OPT Industries is a 3D print startup company that is developing quite a number of innovations.
The company was founded only two years ago when founder Jifei Ou graduated from MIT, where he had spent seven years working at the famous MIT Media Lab. There he and others developed sophisticated techniques for designing and printing complex meta-materials using computational design.
Meta-materials are objects having unusual properties due to their geometry. Often the structures generating the properties are quite small, so it appears to an observer that there’s a new material being created. In fact, it’s a “meta-material” that’s made from conventional materials but one that provides new functionality.
OPT Industries Origin
After founding OPT Industries only weeks after graduating, Ou rounded up some investment capital from two lead investors and hired a team of four engineers and designers. This group set out to develop an integrated hardware, software and materials system that could do things other 3D printers could not do. Today the company employs thirteen people.
While the company focuses strongly on software development, I feel their greatest achievement so far is the creation of a revolutionary 3D printer that does something no other resin 3D printer can do: print continuously.
Hold on, what does that mean?
All resin 3D printers today print within a defined build volume. That might be a build chamber (PolyJet) or a vat (SLA or MSLA). Either way you have a finite build volume and thus there is a maximum size of objects, and print jobs must occur serially: before the next job starts, the previous job must finish.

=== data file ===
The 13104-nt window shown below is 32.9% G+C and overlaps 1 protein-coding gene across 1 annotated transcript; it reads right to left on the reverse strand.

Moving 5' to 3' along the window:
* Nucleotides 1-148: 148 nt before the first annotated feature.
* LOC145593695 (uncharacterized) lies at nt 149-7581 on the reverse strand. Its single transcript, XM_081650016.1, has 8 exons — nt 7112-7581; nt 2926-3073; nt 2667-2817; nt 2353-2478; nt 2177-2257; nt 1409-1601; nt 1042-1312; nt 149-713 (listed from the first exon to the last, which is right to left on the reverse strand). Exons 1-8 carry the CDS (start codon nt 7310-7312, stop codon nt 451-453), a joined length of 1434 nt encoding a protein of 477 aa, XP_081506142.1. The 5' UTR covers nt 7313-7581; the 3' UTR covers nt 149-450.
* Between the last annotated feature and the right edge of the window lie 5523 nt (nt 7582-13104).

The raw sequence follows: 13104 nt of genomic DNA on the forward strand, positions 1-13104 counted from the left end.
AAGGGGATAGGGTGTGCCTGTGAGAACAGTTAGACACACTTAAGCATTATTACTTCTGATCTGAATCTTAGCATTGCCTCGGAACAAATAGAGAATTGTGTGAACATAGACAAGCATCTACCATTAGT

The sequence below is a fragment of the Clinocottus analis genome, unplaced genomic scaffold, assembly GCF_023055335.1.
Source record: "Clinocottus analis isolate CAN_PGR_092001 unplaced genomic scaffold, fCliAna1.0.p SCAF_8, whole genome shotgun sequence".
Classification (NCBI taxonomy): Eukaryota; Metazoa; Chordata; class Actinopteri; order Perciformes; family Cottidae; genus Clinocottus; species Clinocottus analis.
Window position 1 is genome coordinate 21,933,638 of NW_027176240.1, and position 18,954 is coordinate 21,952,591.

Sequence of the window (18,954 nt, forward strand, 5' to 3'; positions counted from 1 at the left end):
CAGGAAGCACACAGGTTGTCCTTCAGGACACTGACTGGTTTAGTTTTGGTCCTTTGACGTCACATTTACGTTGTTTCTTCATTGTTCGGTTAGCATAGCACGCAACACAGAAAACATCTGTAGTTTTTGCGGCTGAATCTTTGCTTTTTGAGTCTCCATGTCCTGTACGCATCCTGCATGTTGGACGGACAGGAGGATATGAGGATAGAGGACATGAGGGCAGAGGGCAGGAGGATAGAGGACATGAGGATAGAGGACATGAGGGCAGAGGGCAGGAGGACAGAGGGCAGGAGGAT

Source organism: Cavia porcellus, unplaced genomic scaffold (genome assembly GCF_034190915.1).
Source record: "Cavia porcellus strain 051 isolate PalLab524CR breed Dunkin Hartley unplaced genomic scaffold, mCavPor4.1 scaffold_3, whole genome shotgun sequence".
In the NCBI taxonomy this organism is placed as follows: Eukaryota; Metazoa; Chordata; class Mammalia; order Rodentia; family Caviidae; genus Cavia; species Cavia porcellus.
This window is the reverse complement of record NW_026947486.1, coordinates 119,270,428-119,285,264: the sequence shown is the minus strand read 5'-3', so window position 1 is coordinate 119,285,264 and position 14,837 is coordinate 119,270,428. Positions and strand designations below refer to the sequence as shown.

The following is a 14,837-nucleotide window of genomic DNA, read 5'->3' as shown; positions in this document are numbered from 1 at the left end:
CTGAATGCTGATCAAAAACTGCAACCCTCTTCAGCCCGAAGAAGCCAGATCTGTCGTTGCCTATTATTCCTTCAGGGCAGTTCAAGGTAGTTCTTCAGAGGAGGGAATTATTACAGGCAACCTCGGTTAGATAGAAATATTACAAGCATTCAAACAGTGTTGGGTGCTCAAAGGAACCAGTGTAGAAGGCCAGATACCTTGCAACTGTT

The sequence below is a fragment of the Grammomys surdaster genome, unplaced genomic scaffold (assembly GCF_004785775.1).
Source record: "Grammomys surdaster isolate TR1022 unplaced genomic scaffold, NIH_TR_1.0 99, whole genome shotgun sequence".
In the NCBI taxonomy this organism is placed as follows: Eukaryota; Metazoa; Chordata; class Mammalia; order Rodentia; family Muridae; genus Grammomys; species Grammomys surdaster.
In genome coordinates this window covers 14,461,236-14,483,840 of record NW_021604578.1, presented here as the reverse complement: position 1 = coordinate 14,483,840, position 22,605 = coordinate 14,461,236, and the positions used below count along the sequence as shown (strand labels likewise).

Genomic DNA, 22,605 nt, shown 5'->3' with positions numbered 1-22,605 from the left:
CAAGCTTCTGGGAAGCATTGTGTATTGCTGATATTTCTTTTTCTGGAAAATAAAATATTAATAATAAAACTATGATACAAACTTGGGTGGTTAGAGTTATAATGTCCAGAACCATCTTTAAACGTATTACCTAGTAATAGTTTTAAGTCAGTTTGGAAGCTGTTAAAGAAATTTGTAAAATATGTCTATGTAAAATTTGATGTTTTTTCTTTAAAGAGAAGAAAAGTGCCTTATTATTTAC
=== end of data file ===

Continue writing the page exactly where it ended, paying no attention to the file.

FFF 3D printers have overcome a similar constraint with the development of belt 3D printers. These devices print on a moving conveyor belt instead of a fixed plate, effectively making the FFF 3D printer able to print large objects of theoretically infinite length.
Now OPT Industries has done the same, except for a resin 3D printer.
They did not show me the internals of how this is accomplished, but here’s an animation of the RAMP printer in operation:
As you can see, objects simply flow out of the device. Whereas FFF belt 3D printers typically have a bucket to catch prints as they roll off the belt, OPT Industries does this:
Clearly, the ”RAMP” OPT Industries 3D printer is designed for larger-scale production. They describe it as the:
“First-ever automated continuous manufacturing system powered by roll-to-roll based digital photolithography that allows for the creation of continuous materials and products at an unlimited length.”
OPT Industries InstaSwab
Even though OPT Industries is a startup company, they do have multiple paying customers at this early stage. Their flagship product at the moment is a highly sophisticated nasal test swab.
Now, I know what you are thinking: everyone and his dog 3D prints test swabs, so why is this any different?
This is why:
In the animation you can see how the OPT Industries test swab not only slurps up a sample with greater efficiency, it also releases the sample later with similar efficiency. OPT Industries told me their swab is about 20X more effective than typical test swabs.